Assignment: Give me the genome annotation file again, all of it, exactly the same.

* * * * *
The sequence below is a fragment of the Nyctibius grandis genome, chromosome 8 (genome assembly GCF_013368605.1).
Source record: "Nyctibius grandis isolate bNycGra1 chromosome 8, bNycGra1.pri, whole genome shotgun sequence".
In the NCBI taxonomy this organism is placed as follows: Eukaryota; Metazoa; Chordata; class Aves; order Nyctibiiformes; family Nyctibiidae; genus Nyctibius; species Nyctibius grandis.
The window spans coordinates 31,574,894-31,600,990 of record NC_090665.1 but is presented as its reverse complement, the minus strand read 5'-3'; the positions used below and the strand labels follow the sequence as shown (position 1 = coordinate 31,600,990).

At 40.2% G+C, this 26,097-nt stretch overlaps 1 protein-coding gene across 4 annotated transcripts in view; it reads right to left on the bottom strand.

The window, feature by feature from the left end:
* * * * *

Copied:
The sequence below is a fragment of the Nyctibius grandis genome, chromosome 8 (genome assembly GCF_013368605.1).
Source record: "Nyctibius grandis isolate bNycGra1 chromosome 8, bNycGra1.pri, whole genome shotgun sequence".
In the NCBI taxonomy this organism is placed as follows: Eukaryota; Metazoa; Chordata; class Aves; order Nyctibiiformes; family Nyctibiidae; genus Nyctibius; species Nyctibius grandis.
The window spans coordinates 31,574,894-31,600,990 of record NC_090665.1 but is presented as its reverse complement, the minus strand read 5'-3'; the positions used below and the strand labels follow the sequence as shown (position 1 = coordinate 31,600,990).

At 40.2% G+C, this 26,097-nt stretch overlaps 1 protein-coding gene across 4 annotated transcripts in view; it reads right to left on the bottom strand.

The window, feature by feature from the left end: